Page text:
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Posted: Wed Jan 09, 2013 9:33 pm
Steam is an excellent platform. Â I'm a big fan of digital distribution for PC gaming, and while Steam isn't perfect by any means, I like the way they go about their business. Â Also I thought this was cool enough that it deserved it's own thread.
As noted in the video games thread there have been some new developments released as the CES which involve a Steam Box of sorts. Â Though details are limited, I came across this interview with Gabe a few minutes ago where he talks about the box, the possiblities and how Steam plan on releasing their own hardware, which importantly should be quite open:
So are most of these going to be Linux-based Steam Boxes?
Weâ€™ll come out with our own and weâ€™ll sell it to consumers by ourselves. Thatâ€™ll be a Linux box, [and] if you want to install Windows you can. Weâ€™re not going to make it hard. This is not some locked box by any stretch of the imagination. We also think that a controller that has higher precision and lower latency is another interesting thing to have.
Posted: Wed Jan 09, 2013 9:34 pm
I also thought the question about controllers was quite interesting as well:
Speaking of controllers, what kind of creative inputs are you working on? Valve has already confessed its dissatisfaction with existing controllers and the kinds of inputs available. Kinect? Motion?
Weâ€™ve struggled for a long time to try to think of ways to use motion input and we really havenâ€™t [found any]. Wii Sports is still kind of the pinnacle of that. We look at that, and for us at least, as a games developer, we canâ€™t see how it makes games fundamentally better. On the controller side, the stuff weâ€™re thinking of is kind of super boring stuff all around latency and precision. Thereâ€™s no magic there, everybody understands when you say "I want something thatâ€™s more precise and is less laggy." We think that, unlike motion input where we kind of struggled to come up with ideas, [there's potential in] biometrics. We have lots of ideas.
I think youâ€™ll see controllers coming from us that use a lot of biometric data. Maybe the motion stuff is just failure of imagination on our part, but weâ€™re a lot more excited about biometrics as an input method. Motion just seems to be a way of [thinking] of your body as a set of communication channels. Your hands, and your wrist muscles, and your fingers are actually your highest bandwidth -- so to trying to talk to a game with your arms is essentially saying "oh weâ€™re gonna stop using ethernet and go back to 300 baud dial-up." Maybe there are other ways to think of that. Thereâ€™s more engagement when youâ€™re using larger skeletal muscles, but whenever we go down [that path] we sort of come away unconvinced. Biometrics on the other hand is essentially adding more communication bandwidth between the game and the person playing it, especially in ways the player isnâ€™t necessarily conscious of. Biometrics gives us more visibility. Also, gaze tracking. we think gaze tracking is gonna turn out to be super important.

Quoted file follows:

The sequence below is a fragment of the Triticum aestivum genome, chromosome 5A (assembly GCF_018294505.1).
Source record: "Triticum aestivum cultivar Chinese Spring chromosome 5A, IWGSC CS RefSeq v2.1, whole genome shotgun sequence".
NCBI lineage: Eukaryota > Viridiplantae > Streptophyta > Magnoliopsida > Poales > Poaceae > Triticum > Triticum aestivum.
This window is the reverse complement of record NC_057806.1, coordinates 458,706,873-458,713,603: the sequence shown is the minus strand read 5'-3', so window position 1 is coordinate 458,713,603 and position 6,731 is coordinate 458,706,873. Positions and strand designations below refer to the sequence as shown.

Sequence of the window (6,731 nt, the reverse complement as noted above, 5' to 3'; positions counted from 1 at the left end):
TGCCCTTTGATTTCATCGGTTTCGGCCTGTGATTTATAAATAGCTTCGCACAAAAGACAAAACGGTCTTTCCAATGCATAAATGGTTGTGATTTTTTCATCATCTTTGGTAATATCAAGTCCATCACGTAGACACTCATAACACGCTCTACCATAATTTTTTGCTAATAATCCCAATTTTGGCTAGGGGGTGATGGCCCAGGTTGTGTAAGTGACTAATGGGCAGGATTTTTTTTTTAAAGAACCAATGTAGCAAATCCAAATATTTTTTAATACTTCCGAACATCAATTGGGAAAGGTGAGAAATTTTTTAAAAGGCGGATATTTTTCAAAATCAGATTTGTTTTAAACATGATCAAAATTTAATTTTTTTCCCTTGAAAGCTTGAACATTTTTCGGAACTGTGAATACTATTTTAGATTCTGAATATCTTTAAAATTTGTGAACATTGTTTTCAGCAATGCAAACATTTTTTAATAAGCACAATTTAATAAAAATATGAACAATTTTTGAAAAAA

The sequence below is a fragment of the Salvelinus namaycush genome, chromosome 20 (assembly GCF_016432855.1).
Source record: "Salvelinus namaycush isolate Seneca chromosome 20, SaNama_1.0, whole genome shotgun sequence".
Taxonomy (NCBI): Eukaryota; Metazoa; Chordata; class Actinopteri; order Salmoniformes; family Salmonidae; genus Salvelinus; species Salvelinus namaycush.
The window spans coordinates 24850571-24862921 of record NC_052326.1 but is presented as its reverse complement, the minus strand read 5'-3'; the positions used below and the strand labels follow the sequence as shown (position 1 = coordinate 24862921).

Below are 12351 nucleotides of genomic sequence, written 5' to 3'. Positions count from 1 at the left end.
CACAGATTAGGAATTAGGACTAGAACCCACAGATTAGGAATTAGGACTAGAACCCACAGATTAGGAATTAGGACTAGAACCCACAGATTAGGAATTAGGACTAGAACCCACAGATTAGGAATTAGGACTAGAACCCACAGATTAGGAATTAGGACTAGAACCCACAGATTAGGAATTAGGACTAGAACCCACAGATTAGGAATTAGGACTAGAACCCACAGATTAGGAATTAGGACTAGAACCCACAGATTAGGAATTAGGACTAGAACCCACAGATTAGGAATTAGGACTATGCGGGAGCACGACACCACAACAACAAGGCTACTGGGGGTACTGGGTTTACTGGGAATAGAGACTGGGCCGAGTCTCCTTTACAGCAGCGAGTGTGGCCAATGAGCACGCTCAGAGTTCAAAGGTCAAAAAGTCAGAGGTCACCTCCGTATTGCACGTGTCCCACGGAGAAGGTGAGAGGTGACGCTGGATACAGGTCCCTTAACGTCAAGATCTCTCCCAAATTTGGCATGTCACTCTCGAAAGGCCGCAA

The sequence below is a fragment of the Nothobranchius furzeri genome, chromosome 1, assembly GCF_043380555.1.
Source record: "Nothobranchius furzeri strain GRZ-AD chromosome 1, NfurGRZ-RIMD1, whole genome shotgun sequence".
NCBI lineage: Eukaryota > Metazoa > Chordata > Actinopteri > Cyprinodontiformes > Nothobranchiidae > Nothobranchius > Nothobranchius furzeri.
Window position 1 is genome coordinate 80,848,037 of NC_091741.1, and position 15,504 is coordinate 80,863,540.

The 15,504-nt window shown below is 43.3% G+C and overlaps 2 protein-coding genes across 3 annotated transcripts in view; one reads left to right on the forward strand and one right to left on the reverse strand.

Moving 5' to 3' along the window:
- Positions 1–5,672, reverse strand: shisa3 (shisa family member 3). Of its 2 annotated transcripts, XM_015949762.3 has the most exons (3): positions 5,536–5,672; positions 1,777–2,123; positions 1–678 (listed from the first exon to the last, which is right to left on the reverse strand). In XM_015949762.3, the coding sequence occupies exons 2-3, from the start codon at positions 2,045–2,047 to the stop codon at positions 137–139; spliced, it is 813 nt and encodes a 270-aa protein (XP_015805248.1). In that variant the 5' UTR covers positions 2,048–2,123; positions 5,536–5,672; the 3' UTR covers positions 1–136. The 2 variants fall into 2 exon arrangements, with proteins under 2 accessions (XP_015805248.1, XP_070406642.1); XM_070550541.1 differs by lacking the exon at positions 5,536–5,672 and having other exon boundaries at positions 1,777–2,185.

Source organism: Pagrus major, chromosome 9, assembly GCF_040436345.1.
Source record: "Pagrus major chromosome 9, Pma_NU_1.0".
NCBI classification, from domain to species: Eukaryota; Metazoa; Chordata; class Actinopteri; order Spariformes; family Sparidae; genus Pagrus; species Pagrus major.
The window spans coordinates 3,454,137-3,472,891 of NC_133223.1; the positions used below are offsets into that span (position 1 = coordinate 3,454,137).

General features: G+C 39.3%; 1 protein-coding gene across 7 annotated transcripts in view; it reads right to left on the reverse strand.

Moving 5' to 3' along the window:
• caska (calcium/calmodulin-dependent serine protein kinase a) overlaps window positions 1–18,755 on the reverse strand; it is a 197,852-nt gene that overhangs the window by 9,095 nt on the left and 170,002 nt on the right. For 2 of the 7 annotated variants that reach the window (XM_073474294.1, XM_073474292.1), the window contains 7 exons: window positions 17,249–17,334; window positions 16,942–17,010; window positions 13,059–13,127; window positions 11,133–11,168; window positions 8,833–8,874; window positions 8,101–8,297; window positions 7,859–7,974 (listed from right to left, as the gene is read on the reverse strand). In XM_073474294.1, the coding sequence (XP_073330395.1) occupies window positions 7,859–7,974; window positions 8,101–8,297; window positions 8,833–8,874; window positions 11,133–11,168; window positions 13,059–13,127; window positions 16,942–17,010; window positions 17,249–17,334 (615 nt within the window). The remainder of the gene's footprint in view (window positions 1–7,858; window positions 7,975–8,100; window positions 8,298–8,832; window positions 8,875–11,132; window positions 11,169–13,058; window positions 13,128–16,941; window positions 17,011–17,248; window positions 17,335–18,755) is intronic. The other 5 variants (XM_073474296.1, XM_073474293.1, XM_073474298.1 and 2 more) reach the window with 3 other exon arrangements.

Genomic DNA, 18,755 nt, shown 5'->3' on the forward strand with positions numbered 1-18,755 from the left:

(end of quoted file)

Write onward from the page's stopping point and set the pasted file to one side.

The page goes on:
Posted: Wed Jan 09, 2013 9:48 pm
I was waiting for that last sentence. If they can come up with something that tracks your eyeballs with almost 100% accuracy, you can kiss controllers goodbye - at least in terms of the "look" thumbstick.
Posted: Thu Jan 10, 2013 4:46 am
That could be cool, but I could see problems with it. Â You're eyes move a lot, and if the tracking is too precise then it could be pretty disorienting, but if it's not precise enough we're back where we started. Â I'm curious how this would work for third-person titles as well.
Posted: Thu Jan 10, 2013 8:46 am
Posted: Thu Jan 10, 2013 8:08 pm
yeah, apologies in advance, but the title of this thread is not right (more so, neither is the name of this gadget)